|P is for Practical|
In "C" there are ways to "map" a piece of physical memory ... Since Perl ... cannot access an actual physical memory address.
Sorry, but I think you are just muddying the waters with this post. The OP didn't ask how to do that.
Nowhere in the OP did he mention "physical memory", just a specific memory address & the memory address of a given variable & a given memory address; all of which are generically taken to mean: addresses within the virtual address space of the current process unless explicitly qualified otherwise.
Outside the auspices of deep technical discussion at the operating system or hardware level, this -- along with your other occasional overreach in to technicalities: there's no such thing as a file -- just come across as clever dickiness rather than constructive attempts to help.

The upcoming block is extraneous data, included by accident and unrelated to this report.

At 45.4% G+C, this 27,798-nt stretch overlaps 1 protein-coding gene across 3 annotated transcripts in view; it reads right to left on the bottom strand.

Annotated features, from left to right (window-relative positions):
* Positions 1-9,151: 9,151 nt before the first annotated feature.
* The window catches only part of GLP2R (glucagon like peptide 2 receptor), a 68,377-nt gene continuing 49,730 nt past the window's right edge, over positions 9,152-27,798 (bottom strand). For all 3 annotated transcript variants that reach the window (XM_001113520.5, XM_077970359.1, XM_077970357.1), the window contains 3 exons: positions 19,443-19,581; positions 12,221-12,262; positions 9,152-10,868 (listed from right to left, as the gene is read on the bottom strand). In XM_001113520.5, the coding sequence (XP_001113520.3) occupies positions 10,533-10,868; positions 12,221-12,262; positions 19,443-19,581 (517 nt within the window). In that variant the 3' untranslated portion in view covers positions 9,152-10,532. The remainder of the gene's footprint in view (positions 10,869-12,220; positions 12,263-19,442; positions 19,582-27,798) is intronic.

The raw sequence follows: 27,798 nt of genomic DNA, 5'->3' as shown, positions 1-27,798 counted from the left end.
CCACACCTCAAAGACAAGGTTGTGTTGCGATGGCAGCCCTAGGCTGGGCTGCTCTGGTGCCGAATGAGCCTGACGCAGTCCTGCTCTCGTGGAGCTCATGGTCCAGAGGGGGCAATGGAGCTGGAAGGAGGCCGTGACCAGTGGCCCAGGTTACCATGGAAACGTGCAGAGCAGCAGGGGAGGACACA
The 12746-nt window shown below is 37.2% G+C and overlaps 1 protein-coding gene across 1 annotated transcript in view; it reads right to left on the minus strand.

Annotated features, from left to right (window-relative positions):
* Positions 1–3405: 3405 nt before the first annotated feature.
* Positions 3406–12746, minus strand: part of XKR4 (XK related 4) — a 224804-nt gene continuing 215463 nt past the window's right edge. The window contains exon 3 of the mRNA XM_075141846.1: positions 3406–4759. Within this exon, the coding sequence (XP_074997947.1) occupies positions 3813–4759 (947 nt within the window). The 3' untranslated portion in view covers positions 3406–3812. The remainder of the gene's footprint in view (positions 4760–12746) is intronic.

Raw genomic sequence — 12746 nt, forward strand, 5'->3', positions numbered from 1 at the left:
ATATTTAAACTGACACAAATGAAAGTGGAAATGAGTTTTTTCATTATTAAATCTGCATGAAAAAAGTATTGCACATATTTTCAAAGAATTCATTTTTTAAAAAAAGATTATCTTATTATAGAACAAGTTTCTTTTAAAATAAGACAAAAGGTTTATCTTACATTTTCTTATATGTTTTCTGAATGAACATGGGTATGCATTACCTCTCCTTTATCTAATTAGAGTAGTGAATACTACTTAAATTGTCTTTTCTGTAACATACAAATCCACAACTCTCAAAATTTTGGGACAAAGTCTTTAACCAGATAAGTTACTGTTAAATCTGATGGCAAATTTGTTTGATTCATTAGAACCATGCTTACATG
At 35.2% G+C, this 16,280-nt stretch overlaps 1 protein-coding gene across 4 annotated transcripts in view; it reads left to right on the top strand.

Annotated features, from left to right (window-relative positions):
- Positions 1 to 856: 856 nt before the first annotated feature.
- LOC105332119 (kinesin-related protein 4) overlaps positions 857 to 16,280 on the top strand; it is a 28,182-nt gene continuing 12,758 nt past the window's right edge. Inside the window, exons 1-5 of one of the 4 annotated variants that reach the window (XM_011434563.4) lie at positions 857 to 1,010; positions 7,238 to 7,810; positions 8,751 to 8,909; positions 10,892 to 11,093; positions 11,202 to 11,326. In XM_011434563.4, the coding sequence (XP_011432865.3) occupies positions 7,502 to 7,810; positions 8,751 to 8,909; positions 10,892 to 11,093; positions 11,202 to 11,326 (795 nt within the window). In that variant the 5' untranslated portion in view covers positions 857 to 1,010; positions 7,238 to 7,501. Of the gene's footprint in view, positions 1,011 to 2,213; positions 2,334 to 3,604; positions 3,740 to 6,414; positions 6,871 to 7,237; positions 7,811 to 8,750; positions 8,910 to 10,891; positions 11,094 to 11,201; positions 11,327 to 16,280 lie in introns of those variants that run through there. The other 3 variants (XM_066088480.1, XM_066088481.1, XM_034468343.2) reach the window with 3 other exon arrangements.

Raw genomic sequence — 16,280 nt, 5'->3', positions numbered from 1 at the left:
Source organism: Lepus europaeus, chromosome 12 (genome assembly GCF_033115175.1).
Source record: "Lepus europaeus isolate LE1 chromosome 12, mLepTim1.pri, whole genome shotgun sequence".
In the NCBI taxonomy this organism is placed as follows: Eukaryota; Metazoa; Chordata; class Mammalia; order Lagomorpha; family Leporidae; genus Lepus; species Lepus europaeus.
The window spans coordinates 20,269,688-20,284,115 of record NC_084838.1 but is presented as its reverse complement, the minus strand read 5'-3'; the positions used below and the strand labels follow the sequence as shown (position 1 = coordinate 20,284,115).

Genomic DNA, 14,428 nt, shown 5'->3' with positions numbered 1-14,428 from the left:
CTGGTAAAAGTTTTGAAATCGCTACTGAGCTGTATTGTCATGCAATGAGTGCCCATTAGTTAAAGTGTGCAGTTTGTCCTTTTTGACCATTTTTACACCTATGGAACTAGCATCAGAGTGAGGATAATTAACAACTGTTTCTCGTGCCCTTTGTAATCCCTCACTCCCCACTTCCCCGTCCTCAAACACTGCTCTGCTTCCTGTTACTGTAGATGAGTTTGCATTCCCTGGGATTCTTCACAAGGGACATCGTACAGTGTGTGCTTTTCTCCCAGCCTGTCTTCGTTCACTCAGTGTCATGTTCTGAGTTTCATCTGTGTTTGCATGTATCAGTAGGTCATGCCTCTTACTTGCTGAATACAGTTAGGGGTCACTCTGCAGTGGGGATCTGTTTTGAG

With the rise and rise of 'Social' network sites: 'Computers are making people easier to use everyday'
Examine what is said, not who speaks -- Silence betokens consent -- Love the truth but pardon error.
"Science is about questioning the status quo. Questioning authority".
In the absence of evidence, opinion is indistinguishable from prejudice.